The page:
Children have played with dolls for thousands of years. The most popular, from a child's point of view, is the most familiar -; a doll representing a baby, a teenager, a cartoon character, an activity or a mother or father.
If Dad is a golfer, what better present than a golfer doll? One of the earliest was a cloth doll dressed in plaid knickers, sweater and cap. The doll, made in the early 1900s, was labeled "Babyland Rag Golfer," so we're sure it really represented the look of a golfer in those days. The 14-inch doll, made by Horsman, has a printed face, blond hair and mittlike hands.
Edward Imeson Horsman started his doll company in New York City in 1865. Horsman's Babyland cloth dolls were made from 1895 to 1912. Faces were painted on at first, but in 1907 Horsman started printing the faces on the fabric.
The dolls originally sold for prices ranging from 24 cents to $2. Today, the golfer is worth $550.
Queries from readers
Q: I have a 42-inch round oak table with the original label still intact. It reads, "No. 1545-6, M.W. Savage Facts., Inc., Minneapolis, Minn." Any idea of its age?
A: M.W. Savage Factories was one of the first mail-order furniture houses. The Minneapolis firm was incorporated in 1912 by Eric B. Savage. There were few furniture stores, so Savage decided to offer his furniture to distant customers who mailed back orders. By 1923 it had hundreds of thousands of customers and several hundred employees. Like Sears Roebuck and Montgomery Ward, its two competitors, M.W. Savage supplied not only furniture, but also machinery and all kinds of merchandise to farmers and homeowners by mail.
Q: My friend has a large planter decorated with mermaids. It was made by the American Terra Cotta Co. I'd like any information you have on the company.
A: The American Terra Cotta and Ceramic Co. was founded in Terra Cotta, Ill., by William D. Gates in 1887. It was sometimes called Gates Potteries. In addition to architectural terra-cotta bricks, drain tile and plain terra-cotta vases, the company made art pottery, including the Teco line introduced in 1902. The company was sold in 1930 and renamed American Terra-Cotta Co. It produced architectural terra cotta, ceramic wares and some ornamental pottery until it closed in 1966.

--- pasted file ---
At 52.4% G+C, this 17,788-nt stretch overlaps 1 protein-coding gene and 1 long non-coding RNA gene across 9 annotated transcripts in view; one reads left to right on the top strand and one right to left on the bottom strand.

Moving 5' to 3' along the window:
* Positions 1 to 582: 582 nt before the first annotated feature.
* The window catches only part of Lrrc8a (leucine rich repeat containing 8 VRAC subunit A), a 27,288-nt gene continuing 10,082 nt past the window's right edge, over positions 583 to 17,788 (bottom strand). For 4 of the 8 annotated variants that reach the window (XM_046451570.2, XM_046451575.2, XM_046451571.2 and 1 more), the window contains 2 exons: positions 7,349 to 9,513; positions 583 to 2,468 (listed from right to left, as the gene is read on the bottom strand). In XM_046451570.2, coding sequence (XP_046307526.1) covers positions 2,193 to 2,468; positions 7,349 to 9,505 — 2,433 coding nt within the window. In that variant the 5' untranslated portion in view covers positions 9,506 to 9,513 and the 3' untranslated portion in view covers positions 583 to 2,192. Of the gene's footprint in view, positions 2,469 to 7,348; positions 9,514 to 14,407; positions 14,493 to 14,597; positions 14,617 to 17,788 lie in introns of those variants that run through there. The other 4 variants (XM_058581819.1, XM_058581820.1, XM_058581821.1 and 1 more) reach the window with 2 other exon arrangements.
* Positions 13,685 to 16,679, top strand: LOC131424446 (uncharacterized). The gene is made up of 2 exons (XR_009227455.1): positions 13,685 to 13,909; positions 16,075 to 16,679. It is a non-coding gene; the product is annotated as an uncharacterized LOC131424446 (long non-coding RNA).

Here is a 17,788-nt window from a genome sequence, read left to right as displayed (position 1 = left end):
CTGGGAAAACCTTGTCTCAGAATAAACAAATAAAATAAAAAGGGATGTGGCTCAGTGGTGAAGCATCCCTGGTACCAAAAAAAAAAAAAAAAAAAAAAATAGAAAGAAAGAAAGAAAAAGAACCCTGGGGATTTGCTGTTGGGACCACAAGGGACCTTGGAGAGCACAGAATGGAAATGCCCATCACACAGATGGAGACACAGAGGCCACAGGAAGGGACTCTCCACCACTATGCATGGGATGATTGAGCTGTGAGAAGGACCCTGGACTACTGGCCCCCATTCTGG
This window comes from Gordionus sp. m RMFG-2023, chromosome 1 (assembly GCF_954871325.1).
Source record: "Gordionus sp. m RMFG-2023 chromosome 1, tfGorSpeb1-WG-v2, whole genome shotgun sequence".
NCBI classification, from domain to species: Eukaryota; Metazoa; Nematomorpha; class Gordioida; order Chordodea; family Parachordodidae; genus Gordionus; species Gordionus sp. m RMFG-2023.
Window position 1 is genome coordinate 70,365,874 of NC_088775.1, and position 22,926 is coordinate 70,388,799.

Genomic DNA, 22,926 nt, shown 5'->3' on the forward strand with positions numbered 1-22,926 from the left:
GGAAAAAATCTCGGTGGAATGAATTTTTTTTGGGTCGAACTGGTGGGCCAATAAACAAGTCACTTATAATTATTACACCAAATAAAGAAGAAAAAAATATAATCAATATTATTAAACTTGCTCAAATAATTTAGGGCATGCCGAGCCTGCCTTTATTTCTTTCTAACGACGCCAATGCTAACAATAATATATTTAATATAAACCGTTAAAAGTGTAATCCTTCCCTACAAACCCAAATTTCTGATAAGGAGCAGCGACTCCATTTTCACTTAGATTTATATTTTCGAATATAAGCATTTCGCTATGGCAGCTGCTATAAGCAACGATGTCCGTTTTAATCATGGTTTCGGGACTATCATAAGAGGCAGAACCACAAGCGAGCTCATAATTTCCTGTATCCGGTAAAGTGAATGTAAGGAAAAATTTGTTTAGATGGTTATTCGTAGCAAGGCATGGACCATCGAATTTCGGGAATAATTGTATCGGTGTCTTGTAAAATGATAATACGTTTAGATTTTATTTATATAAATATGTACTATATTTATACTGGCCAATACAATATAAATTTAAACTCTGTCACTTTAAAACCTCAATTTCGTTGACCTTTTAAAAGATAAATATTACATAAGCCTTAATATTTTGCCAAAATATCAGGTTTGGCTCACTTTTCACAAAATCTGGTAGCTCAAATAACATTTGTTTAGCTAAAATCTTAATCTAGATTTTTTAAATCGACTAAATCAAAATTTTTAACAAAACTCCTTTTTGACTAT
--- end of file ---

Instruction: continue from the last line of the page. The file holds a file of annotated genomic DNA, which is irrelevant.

Q: My large collection of Depression glass includes some hard-to-find ashtrays. One of my rarest pieces is a Hazel Atlas black glass ashtray with gold-highlighted clover leafs on the rim. Were these made in other colors? Also, did they make other items in this pattern?
A: Hazel Atlas Glass Co. was in business from 1902 to 1964 and had factories in western Pennsylvania, West Virginia and Ohio. The cloverleaf-pattern dishes were made during the Depression, from 1930 to 1936. The dishes, all with rims or bands of three-leaf clovers, were made in pink, green, yellow, clear or black glass.
But the ashtrays, which came in diameters of 4 or 5 3/4 inches, were made only in black. Some black dishes, such as your ashtray, were highlighted with gold clovers. The smaller ashtray sells today for about $65 and the larger for $85.
Tip: Iron cookware
If your iron cookware becomes rusty, clean it with a scouring pad, wash it in soapy water and season it again. Do not store food in a cast-iron pot in the refrigerator. The pot's seasoning will be harmed by food or moisture.
Current prices are recorded from antiques shows, flea markets, sales and auctions throughout the United States. Prices vary in different locations because of local economic conditions.
--"On Top of Old Smoky" movie poster, Gene Autry, 1953, Columbia Pictures, 27 inches by 41 inches, $85.
--Tinware teapot, globe form, hinged lid, black with red-and-yellow floral design, circa 1865, 5 1/2 inches, $325.
--Poplar chest over drawers, red stained, two thumb-molded drawers, ring-turned legs, circa 1800, 53 inches by 37 inches by 17 inches, $2,115.
Ralph and Terry Kovel answer as many questions as possible in this column. Personal answers and appraisals are not available. Write to The Kovels, The Post and Courier, c/o King Features Syndicate, 300 W. 57th St., 15th Floor, New York, NY 10019.